Meillet, A. Vvedenie v sravnitel’noe izuchenie indoevropeiskikh iazykov, 3rd ed. Moscow-Leningrad, 1938. (Translated from French.)
Zalizniak, A. A. Russkoe imennoe slovoizmenenie. Moscow, 1967.
Vinogradov, V. V. Russkii iazyk, 2nd ed. Moscow, 1973.


References in periodicals archive ?
Recalling the relationship between content and expression in Jakobson's analysis of declension and grammatical gender (fonction morphologique; Dec11 characterised by zero expression, Dec12 by the positive expression -a), we see that the consequence of the analysis is a scenario in which the positive expression has positive content (suprug-a specifies female sex), while the zero expression has zero content (suprug-O makes no specification of the sex of the referent).
These might include the optionality of morphological marking, the variation between morphological and lexical marking of adnominal person, the defectivity of the genitive and dative slots of the possessive declension, and the disparity of concatenation in secondary declension strategies" (p.
In other words, because the preferred second language dictionary would not provide detailed information on declension and conjugation, it cannot be said that a dictionary is part of a process of 'dumbing down'.
McCallum questions Chinese and Japanese primary sources, analyzing the declension of names of known persons and their possible relationships to the patron and artist, and the meanings of their titles in the society of the time.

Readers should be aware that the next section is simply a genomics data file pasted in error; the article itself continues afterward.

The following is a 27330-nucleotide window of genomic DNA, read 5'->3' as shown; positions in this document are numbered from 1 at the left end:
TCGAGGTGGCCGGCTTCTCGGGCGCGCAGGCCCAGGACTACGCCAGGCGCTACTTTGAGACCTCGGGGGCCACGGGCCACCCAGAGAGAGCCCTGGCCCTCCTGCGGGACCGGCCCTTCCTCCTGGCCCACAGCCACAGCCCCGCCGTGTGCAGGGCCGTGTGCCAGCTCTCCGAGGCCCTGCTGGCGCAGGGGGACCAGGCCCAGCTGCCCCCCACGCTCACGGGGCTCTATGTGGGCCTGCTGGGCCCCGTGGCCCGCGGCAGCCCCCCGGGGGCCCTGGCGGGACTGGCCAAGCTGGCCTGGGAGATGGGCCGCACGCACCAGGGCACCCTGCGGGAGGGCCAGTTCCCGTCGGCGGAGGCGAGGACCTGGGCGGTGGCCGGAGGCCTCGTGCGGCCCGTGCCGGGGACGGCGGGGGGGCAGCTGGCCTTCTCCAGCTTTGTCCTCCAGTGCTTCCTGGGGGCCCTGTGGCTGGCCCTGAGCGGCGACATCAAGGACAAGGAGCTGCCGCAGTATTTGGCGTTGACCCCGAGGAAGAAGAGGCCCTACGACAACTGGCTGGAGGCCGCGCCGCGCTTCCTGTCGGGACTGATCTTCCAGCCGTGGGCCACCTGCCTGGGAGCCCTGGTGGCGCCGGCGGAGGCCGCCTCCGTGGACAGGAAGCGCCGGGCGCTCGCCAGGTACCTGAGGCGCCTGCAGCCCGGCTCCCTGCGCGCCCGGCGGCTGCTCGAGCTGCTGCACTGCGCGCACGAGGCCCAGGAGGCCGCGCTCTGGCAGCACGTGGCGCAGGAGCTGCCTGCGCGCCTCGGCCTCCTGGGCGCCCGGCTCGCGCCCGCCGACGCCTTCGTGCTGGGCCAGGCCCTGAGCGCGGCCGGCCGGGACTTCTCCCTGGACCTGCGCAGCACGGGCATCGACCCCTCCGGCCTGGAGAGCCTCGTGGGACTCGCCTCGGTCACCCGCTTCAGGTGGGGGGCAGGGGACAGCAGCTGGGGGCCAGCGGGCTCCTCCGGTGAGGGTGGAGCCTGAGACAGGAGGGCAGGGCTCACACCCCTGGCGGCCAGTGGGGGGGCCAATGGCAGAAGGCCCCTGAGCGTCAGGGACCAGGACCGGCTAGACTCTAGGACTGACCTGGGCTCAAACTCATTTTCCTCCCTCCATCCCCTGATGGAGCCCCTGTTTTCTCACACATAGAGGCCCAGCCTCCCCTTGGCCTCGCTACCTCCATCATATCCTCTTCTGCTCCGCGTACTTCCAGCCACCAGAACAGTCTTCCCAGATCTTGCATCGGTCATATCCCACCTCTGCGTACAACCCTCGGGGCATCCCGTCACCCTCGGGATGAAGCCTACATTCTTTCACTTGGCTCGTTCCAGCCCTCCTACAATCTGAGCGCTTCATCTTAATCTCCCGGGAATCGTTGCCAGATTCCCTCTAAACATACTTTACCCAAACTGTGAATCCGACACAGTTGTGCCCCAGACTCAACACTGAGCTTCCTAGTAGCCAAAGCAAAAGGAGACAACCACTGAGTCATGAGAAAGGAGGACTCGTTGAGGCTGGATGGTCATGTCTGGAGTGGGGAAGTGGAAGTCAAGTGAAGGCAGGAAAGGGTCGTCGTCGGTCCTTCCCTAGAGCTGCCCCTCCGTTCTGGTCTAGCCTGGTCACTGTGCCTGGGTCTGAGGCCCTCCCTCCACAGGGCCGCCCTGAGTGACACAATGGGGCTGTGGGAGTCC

Grammar is also approached intuitively with the emphasis placed on how the words strung together sound and look--not which memorized declension fits this circumstance.
By Olasky and Perry's overheated telling, the men who served as advance scouts for this wild toboggan ride of moral declension were very bad men indeed and elitist, and smug, and arrogant as well.
She tells me she was a Latin scholar at school and her favourite declension was Veni Vidi Visa (I came, I saw, I shopped).
Asked about the assembly government's approach to openness, Mr Morgan lauded the protection of official whistle blowers with a memorable one-liner: ``We haven't yet started to teach children in primary school the declension, `I brief, you leak, he/she blows the whistle'.
As the tension rises, a silent vowel or unusual declension could prove to be each competitor's undoing.
These classes are briefly reviewed in order to show how they gave way to the weak declension (-ed) over a period of 1500 years.
Chapter 4, provocatively titled "The Christian Nation Question," challenges the familiar assertion in current scholarship that "the vast majority of Americans at the time of the Founding were 'unchurched'," and, by extension, America was in a state of spiritual declension (p.
Anyone wishing to trace this sorry declension should read R.